And are they sitting in the right seats?
Jack Welch in his book “Winning” quotes the rule of 20/70/10, which states;
- 10% of your people need to leave …
- 70% are workers and need to be nurtured, trained, tested, engaged and motivated
- And only 20% of your people will be producing 80% of your results,
Do you know who is who in your team?
It is important that you have the right people assigned to the right role at the right time. If someone is not in a role that they are comfortable with, they will not perform to their best. In addition, a good team will include a mix of personalities who can complement each other.
Don’t leave the kids unsupervised
With high performance comes tension and pressure that is susceptible to conflict. This is can be healthy and constructive, however, without being managed you can find some of your constructive conflict in the team becoming destructive under pressure. So think about who you want in the team to get the best overall performance and what you, as the leader, will need to do to maintain harmony.
Some people are good communicators and some are great at detail, some are natural leaders while others prefer to be in supportive roles. It is good to understand the types of people you have in a team and how they will work best together. Remember some people will react badly to direct communication while others prefer it, some will want all the detail while others will lose interest if you get too complex. I find that using a system like DISC profiling can help and this is something I use often, not only with my own team but when I am coaching leaders. It’s always a real eye-opener for the leaders when they truly understand how individual team members tick.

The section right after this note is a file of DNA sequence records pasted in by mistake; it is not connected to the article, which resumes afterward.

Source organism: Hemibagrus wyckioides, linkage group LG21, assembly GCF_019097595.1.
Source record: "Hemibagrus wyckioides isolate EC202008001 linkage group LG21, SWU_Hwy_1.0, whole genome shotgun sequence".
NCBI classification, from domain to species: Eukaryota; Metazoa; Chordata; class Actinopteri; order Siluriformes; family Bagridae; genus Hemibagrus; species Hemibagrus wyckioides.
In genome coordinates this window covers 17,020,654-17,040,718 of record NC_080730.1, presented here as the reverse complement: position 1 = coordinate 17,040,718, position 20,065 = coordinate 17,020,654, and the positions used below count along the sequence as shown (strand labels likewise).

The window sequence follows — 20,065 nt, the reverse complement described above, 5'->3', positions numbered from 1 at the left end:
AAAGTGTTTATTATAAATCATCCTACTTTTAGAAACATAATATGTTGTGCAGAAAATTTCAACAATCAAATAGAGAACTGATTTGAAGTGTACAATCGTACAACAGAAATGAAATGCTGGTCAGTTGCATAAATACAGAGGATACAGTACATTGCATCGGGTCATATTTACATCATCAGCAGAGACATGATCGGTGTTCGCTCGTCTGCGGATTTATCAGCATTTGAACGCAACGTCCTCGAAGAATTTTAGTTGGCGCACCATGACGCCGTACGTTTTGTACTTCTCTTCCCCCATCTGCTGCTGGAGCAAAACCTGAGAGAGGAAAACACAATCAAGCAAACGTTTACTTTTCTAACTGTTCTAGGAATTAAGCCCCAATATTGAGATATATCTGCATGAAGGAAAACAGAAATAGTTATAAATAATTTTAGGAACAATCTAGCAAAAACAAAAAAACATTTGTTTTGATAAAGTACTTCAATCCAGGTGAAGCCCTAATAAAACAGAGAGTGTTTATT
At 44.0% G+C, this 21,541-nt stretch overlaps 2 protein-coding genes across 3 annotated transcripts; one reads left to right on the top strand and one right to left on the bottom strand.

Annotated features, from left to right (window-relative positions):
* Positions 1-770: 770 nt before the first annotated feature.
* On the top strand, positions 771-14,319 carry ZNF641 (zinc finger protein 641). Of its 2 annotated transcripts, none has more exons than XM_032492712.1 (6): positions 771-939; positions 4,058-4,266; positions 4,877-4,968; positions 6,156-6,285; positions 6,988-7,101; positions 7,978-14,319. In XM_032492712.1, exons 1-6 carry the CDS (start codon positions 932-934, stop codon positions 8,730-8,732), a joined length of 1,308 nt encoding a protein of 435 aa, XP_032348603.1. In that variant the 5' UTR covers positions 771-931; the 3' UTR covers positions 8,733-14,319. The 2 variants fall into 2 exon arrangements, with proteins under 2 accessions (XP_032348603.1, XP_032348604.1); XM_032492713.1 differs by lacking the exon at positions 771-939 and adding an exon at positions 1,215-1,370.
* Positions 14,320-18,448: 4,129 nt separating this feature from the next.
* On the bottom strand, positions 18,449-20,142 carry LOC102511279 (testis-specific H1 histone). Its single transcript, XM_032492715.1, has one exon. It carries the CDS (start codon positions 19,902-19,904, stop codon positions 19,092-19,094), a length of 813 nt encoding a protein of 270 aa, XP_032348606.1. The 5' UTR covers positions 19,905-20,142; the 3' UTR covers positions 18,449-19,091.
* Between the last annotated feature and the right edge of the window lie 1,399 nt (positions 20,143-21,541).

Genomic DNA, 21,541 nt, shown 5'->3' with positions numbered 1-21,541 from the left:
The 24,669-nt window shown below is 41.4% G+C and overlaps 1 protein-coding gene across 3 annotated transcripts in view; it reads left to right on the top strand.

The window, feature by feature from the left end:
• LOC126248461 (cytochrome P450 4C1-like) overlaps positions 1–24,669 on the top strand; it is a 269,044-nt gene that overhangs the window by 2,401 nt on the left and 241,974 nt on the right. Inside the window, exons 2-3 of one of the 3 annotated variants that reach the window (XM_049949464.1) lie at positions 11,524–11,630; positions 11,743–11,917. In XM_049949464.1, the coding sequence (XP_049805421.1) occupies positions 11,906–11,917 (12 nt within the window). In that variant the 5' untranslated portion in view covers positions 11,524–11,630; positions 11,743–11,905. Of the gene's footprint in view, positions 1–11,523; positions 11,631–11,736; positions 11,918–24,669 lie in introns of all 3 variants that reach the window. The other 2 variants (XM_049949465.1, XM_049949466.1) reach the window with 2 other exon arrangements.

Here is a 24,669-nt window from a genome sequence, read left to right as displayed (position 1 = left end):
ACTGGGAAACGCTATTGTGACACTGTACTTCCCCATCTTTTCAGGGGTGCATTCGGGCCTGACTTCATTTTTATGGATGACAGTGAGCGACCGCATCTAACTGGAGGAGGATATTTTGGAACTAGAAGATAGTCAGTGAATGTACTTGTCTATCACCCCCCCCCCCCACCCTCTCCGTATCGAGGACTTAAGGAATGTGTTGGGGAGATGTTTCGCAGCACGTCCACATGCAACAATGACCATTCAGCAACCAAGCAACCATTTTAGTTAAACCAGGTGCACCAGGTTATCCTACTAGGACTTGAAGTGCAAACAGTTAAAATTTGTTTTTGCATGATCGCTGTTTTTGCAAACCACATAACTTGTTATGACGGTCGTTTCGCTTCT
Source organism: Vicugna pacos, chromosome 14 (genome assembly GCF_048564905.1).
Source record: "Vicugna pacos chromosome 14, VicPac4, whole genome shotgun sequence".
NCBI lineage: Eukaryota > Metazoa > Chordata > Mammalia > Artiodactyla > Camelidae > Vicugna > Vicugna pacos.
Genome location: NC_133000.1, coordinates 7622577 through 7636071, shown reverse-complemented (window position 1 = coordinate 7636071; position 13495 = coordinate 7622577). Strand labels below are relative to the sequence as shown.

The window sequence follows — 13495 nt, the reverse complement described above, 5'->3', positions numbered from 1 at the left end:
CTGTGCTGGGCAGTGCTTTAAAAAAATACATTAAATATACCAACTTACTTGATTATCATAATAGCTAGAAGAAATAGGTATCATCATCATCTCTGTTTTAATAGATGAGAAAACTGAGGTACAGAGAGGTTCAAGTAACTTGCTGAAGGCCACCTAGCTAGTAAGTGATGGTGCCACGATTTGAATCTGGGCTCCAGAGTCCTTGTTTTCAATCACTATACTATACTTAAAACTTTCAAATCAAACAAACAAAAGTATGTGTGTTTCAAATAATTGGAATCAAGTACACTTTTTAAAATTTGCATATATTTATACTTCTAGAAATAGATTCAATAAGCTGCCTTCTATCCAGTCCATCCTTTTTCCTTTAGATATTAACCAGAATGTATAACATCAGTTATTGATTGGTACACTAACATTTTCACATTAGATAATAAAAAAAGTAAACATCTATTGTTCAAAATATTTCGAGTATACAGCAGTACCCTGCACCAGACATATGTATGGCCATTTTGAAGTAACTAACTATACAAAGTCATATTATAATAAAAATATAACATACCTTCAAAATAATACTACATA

Make sure the team know the house rules
Don’t assume everyone will know how they are expected to behave! Over time, many teams find a way to work alongside each other effectively. This may be as a result of people leaving. Don’t leave it to chance, work with the team to identify how they want to work together, ask what they expect from each other and you. Don’t be scared to ask them and put together a mutually agreed set of rules. Review this every time you get a new recruit. Include the rules in all of your KPI’s too.
And finally, be prepared to ‘remove’ a team member when needed. Regardless of how good they are at their job, if they do not play by the rules then productivity and the happy harmony you have worked really hard to build will be destroyed!
And they all lived happily ever after…..
In addition to the above, also consider the following 5 points which will also help your department to run smoothly, the team must:
- Develop trust in you, and trust in each other
- Be comfortable disagreeing with each other, so they can easily voice their ideas and concerns
- Be committed to the success of the department and the business
- Be prepared to take accountability for their own actions
- Focus on their own results whilst understanding how they contribute to the bigger picture
Hopefully, you have read this, and it’s cemented what you are doing already, or given you a few areas to work on going forward. If you would like an impartial person to speak to about your team, your vision, department changes you’re considering, let’s grab a coffee!